Among the four players Green sent to Cleveland were promising young outfielders Mel Hall and Joe Carter. Hall, at the time, was among my favorite Cubs and had been the left-handed portion of a right-field platoon with Keith Moreland.
The track record of Sutcliffe, who arrived to the Cubs along with reliever George Frazier and left-handed hitting backup catcher Ron Hassey, wasn't that impressive. He had won 18 games for the Indians in 1983, but was just 4-5 with a 5.15 ERA in '84, at the time of the trade.
Sutcliffe later blamed his poor early-season performance on the after effects of a root canal.
Plus, Sutcliffe was eligible to elect free agency following the season.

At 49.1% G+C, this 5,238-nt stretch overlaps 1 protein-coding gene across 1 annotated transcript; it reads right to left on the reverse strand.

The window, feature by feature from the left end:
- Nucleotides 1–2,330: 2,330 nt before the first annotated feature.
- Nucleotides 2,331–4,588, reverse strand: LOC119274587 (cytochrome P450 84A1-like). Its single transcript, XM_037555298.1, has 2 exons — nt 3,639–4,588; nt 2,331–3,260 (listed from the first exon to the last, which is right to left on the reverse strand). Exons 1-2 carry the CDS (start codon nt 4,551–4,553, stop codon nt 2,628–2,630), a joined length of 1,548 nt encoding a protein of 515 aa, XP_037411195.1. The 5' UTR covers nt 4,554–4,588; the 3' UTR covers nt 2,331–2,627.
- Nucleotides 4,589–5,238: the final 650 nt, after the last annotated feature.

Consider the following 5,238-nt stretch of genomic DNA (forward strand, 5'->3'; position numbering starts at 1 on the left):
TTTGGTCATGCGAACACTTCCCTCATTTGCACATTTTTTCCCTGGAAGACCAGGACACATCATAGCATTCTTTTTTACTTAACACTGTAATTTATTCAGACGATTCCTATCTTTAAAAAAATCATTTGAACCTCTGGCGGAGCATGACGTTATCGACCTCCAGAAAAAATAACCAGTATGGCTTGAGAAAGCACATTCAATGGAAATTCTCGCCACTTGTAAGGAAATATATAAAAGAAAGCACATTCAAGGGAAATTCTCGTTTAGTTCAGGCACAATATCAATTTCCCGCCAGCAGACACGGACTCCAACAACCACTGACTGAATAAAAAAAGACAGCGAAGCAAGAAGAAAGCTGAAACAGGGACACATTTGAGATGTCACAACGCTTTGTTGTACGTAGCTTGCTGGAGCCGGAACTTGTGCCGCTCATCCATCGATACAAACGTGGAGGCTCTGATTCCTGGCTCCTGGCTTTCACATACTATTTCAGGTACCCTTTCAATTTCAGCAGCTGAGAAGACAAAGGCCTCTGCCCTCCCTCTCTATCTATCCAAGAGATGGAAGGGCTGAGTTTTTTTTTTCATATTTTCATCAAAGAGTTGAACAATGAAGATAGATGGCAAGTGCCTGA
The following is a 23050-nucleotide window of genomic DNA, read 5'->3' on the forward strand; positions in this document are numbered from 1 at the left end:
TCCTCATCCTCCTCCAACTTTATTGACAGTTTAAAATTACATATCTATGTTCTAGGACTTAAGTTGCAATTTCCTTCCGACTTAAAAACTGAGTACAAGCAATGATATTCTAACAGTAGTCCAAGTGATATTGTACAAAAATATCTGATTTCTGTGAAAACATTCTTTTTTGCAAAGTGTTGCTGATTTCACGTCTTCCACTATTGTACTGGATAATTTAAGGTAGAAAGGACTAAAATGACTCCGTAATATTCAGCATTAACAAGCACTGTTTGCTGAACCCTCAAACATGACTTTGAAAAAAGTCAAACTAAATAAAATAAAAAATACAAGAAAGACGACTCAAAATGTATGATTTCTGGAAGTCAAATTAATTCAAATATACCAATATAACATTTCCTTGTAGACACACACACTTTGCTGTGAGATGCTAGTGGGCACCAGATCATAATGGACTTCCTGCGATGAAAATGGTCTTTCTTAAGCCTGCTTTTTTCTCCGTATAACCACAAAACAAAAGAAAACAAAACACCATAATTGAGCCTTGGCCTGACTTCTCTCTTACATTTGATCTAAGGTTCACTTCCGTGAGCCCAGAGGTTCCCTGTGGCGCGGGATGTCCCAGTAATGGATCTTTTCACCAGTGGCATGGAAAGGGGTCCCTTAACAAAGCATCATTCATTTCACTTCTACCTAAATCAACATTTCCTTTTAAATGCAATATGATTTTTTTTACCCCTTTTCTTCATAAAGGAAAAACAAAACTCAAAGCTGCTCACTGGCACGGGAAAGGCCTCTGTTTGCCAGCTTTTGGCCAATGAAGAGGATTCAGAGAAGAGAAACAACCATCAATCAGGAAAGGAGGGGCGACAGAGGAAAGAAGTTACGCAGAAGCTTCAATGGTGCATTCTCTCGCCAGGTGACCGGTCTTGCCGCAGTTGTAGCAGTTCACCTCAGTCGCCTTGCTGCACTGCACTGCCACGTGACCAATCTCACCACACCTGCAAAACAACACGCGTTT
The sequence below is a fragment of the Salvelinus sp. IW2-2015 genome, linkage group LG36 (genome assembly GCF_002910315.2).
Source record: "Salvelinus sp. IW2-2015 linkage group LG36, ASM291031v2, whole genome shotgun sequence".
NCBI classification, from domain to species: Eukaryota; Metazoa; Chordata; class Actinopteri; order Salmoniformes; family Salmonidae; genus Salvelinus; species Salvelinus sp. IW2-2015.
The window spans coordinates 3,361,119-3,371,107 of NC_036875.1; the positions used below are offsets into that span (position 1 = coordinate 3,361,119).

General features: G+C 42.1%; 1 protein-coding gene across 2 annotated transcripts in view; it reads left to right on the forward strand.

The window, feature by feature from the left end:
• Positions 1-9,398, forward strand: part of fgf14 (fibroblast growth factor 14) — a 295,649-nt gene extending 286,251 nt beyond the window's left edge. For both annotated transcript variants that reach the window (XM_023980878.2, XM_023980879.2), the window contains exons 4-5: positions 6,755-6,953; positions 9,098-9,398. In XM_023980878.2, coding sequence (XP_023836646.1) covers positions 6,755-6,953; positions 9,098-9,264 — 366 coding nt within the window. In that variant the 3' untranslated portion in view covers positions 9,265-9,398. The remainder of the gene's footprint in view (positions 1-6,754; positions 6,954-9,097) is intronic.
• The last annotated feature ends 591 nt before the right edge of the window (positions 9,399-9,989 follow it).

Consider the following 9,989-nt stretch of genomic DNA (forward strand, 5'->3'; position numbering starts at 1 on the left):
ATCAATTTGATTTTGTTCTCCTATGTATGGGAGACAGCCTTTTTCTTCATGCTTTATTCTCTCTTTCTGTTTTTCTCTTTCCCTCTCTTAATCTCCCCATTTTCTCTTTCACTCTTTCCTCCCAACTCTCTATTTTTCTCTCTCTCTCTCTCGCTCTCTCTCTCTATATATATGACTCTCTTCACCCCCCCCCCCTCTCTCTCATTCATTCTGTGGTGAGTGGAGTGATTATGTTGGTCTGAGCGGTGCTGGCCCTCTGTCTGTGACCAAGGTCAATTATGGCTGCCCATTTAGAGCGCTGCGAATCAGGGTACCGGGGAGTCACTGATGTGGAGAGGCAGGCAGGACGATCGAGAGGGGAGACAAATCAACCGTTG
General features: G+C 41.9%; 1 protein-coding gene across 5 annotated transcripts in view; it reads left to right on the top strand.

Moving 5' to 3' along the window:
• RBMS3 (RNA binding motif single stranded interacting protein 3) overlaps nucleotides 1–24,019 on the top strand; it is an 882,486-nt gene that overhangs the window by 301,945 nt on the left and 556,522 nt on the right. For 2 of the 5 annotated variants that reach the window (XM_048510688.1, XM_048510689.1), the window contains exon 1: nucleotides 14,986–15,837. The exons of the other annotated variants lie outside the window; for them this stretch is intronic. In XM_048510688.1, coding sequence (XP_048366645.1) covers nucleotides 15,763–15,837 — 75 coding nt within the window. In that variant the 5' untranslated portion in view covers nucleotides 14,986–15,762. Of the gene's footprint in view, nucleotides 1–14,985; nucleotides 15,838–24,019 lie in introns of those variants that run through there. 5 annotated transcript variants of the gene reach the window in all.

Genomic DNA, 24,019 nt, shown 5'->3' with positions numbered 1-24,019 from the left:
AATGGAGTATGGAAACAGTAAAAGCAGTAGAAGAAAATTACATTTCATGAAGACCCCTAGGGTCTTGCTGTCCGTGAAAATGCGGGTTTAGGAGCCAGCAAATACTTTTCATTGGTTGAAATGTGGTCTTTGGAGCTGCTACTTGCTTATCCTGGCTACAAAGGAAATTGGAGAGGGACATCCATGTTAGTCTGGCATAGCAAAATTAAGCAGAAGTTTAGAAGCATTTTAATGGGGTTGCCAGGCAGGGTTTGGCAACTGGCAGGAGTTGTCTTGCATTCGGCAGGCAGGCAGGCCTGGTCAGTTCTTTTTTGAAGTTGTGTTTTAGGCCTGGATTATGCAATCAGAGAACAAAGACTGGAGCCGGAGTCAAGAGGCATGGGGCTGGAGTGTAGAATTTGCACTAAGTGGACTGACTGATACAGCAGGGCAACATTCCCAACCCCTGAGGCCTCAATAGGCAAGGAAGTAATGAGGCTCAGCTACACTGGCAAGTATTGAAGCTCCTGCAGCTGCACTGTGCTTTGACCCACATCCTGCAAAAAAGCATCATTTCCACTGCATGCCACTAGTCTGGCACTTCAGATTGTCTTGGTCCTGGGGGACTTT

Because of a procedural snafu - Green had initially failed to put Hall, Carter, and pitcher Don Schulze through waivers - Sutcliffe did not make his debut until June 19 at Pittsburgh. He pitched eight strong innings as the Cubs snapped a four-game losing streak with a 4-3 victory. But the Cubs dropped their next two in Pittsburgh.
The turnaround game came when they returned home on June 22 and trounced the Cardinals 9-3. Moreland hit a three-run homer, Jody Davis and Ron Cey added two-run shots, and Ryne Sandberg smashed a pair of doubles to lead the Cubs' 13-hit attack.
The next day, the Cubs and Cardinals were featured on the NBC "Game of the Week." It turned out to be one of the greatest games in major league history.
Trout was not sharp and the Cardinals scored six times in the second inning to race out to a 7-1 advantage. Dernier hit a two-run-double and Sandberg knocked in a pair with a single during a five-run Cubs sixth, but the Cubs entered the bottom of the ninth trailing 9-8 and the daunting task of rallying against St. Louis closer Bruce Sutter.